Sintering

Most commercial sintering of stainless steel parts is completed in belt, pusher, walking beam, and vacuum furnaces. A wide range of processing parameters is common. Typical sintering atmospheres include hydrogen, dissociated ammonia, H2-N2 mixtures, and all of "low" dew point, as well as vacuum. Sintering temperatures range from 1120 to 1344 °C (2050 to 2450 °F), and sintering times range from 20 to 60 minutes. Insufficient sintering, either too short a time or at too low a temperature, will result in sintered parts showing insufficient bonding, original particle boundaries, and sharp, angular pores as shown in Fig. 15 for a 316L stainless steel part sintered for 30 min at 1093 °C (2000 °F) in H2. Such sintering produces parts with a high concentration of interstitials (carbon and oxygen), low-corrosion resistance, and inferior mechanical properties.

Fig. 15 Insufficiently sintered 316L showing original particle boundaries and sharp, angular pores. As-polished cross section

The significance of the various sintering parameters is discussed in the following paragraphs.

Sintering in Hydrogen. In spite of higher cost, the use of hydrogen for the commercial sintering of stainless steel parts has been increasing at the expense of dissociated ammonia. The main reasons for this change are that with present sintering furnaces, it is very difficult to obtain good corrosion resistance in dissociated ammonia, and the increasing use of ferritic stainless steels in magnetic applications also requires the absence of nitrogen in the sintered part. Nevertheless, sintering in hydrogen also requires careful control to obtain maximum corrosion resistance.

Figure 16 shows the redox curves for chromium and silicon in 316L in H2 of various dew points at atmospheric pressure (Ref 17). Chromium and silicon are the two constituents in 316L with the highest oxygen affinities. Sintering with dew-point sintering temperature combinations to the left of the two curves of Fig. 16 will result in selective oxidation of chromium and silicon, respectively, and produce parts of inferior corrosion resistance. Thus, for the lowest sintering temperatures employed in commercial sintering of stainless steels (1120 °C, or 2050 °F), the hydrogen should have a dew point not higher than approximately -40 °C (-40 °F) to ensure reduction of chromium oxides in 316L stainless steel (Fig. 16). A similar relation is shown in Fig. 2(c) for pure chromium.

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Sintering temperature, "F 1400 1600 1800 2000 £200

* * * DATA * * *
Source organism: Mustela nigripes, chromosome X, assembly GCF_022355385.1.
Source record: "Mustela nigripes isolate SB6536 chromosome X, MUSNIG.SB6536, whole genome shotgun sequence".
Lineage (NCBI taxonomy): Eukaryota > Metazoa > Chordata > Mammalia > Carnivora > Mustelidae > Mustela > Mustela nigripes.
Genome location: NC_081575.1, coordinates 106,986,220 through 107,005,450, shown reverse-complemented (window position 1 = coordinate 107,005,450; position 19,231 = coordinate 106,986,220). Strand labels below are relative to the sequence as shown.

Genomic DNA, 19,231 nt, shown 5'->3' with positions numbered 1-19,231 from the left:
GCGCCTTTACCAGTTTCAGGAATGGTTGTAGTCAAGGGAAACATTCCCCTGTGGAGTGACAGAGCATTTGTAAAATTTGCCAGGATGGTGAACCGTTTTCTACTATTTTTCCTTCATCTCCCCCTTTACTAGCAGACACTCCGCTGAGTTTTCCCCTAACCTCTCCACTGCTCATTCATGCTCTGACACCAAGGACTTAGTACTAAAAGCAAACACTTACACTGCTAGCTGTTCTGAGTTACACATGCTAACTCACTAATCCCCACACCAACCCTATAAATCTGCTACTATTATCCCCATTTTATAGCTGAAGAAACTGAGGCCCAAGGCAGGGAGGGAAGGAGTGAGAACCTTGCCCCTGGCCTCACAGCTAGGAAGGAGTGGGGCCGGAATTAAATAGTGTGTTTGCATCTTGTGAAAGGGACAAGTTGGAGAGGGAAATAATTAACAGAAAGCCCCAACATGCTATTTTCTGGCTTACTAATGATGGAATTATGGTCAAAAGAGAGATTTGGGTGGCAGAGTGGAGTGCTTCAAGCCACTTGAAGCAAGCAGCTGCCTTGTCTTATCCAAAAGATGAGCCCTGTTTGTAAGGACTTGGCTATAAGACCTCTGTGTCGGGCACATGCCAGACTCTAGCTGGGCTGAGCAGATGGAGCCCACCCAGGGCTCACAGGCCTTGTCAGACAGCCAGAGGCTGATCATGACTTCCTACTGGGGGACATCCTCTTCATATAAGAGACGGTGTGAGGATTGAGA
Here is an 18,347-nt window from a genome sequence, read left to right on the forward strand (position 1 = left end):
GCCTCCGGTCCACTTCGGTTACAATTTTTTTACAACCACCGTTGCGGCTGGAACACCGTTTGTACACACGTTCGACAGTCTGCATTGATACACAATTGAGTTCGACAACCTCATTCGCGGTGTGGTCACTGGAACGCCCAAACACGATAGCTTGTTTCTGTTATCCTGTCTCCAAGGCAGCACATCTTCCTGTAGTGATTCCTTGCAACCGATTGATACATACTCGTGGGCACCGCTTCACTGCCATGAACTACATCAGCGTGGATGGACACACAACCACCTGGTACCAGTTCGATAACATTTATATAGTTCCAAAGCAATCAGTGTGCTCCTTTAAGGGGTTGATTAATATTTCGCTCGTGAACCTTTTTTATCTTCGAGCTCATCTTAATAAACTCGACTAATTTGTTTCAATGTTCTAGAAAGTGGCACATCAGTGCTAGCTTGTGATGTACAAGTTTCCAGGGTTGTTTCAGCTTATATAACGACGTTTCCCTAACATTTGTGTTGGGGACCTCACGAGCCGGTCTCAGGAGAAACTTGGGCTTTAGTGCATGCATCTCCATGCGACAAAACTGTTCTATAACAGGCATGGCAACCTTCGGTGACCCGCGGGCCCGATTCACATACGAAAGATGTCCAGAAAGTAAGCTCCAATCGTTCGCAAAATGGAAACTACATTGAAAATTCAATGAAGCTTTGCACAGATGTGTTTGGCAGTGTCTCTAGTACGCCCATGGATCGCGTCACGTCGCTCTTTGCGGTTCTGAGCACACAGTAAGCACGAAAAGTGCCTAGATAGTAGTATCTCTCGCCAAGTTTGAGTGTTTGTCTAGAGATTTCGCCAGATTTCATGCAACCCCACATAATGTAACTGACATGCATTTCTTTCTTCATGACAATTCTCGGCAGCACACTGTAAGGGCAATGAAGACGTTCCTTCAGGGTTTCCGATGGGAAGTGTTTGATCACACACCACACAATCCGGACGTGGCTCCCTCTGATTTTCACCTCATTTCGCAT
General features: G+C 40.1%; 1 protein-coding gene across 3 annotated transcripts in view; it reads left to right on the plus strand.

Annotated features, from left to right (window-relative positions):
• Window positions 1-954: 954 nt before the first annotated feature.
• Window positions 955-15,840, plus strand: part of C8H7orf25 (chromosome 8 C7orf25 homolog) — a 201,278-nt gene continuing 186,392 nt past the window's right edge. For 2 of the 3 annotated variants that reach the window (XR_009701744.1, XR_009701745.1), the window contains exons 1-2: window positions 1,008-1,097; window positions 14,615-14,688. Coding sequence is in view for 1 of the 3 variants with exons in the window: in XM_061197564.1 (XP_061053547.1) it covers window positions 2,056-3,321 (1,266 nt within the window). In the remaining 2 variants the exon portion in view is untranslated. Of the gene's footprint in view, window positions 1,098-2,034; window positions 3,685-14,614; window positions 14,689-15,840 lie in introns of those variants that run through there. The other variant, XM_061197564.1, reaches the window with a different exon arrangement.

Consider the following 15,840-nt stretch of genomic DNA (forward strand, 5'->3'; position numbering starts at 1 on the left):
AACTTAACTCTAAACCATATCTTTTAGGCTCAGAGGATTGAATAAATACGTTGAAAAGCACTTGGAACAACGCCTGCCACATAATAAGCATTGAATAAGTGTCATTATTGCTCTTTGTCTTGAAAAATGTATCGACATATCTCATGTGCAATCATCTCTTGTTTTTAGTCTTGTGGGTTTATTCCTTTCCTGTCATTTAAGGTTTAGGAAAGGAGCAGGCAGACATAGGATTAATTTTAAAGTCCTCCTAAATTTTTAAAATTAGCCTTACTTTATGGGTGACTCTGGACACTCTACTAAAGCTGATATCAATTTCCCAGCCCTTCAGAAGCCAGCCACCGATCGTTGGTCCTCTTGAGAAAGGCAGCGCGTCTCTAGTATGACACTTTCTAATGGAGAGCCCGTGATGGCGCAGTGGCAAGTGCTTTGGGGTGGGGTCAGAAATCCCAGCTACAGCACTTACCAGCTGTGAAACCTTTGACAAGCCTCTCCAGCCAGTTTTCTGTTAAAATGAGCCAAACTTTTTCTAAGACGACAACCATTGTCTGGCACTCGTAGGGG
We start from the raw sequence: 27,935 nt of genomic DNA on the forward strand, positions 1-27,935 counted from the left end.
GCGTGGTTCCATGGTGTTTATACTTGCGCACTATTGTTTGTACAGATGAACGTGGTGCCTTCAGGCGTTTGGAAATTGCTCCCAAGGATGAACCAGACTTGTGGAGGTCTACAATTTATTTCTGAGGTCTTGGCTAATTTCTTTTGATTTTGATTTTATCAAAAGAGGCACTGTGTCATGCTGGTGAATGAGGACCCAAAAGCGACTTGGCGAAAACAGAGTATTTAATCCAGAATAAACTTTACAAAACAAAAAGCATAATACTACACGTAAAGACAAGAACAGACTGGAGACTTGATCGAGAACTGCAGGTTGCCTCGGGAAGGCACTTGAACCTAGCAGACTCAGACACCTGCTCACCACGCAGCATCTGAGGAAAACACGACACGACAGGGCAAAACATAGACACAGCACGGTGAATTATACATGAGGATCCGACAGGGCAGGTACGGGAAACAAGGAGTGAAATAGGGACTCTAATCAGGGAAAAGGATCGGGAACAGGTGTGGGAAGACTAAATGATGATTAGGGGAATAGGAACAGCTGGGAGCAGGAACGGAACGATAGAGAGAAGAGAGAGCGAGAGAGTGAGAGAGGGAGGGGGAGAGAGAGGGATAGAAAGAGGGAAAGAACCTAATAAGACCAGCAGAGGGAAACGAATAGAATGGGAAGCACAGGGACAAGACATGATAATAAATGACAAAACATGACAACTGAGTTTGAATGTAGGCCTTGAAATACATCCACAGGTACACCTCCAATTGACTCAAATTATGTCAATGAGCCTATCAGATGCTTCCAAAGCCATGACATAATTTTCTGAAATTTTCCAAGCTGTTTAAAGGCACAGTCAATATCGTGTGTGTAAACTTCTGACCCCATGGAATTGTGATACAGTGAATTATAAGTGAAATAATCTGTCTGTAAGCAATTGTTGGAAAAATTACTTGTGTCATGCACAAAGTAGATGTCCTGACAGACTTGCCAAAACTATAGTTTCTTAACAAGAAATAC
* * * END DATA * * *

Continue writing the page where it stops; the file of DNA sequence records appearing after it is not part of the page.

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700 S00 900 1000 1100 1200 1300 Sintering temperature, °C

Fig. 16 Redox curves for chromium and silicon in 316L in H2 at atmospheric pressure. Source: Ref 17

What happens after sintering, that is, during cooling, is even more important. Figure 16 shows two scenarios. For both scenarios, the sintering temperature is 1200 °C (2192 °F). In the first scenario, the dew point of the sintering atmosphere is -40 °C (-40 °F); in the second scenario, it is -60 °C (-76 °F). In the first scenario, the stainless steel part crosses the Si02/Si redox curve (Fig. 16) upon cooling at —1070 °C (1960 °F). At this temperature, the rate of oxidation of silicon is quite rapid and, therefore, rapid cooling is necessary to prevent or minimize, the formation of silicon oxides on the surface of the stainless steel part. Figure 17 shows a scanning electron microscopy (SEM) of such oxide precipitates for 316L. These precipitates do not cause the part to discolor, and they are visible only under a microscope. When tested in aqueous FeCl3, in accordance with ASTM G 46 (20 °C), such parts exhibit inferior corrosion resistance due to pitting. Higher-alloyed stainless steel powder such as SS-100 (20Cr-17Ni-0.8Si-5Mo) appear to be more immune to this type of corrosion (Ref 10).

Fig. 17 Spheroidal silicon oxide particles formed on 316L part on cooling

With the second scenario in Fig. 16, the lower dew point of -60 °C (-76 °F) causes the parts to cross the SiO2/Si redox curve in the cooling zone of the furnace at the much lower temperature of —890 °C (1632 °F). At that temperature, the rate of silicon oxidation either is very slow, or any oxides formed at that temperature have little effect on the corrosion resistance of the part. Figure 18 shows tentative critical cooling rate-dew point combinations as a function of dew point for three hydrogen sintered austenitic stainless steels. Upper critical cooling temperatures, that is, the lowest high temperatures where rapid cooling is to commence, are shown in Fig. 19.

Fig. 18 Effect of cooling rate and dew point upon corrosion resistance (5% aqueous NaCl) of hydrogen sintered stainless steels. Dashed curves representing maximum corrosion resistance are tentative. Corrosion resistances shown in parentheses are percentages of maximum corrosion resistance for given grade and density.

Fig. 19 Upper critical cooling temperature and iso-corrosion resistance curves (5% aqueous NaCl) for H2 sintered 316L (schematic)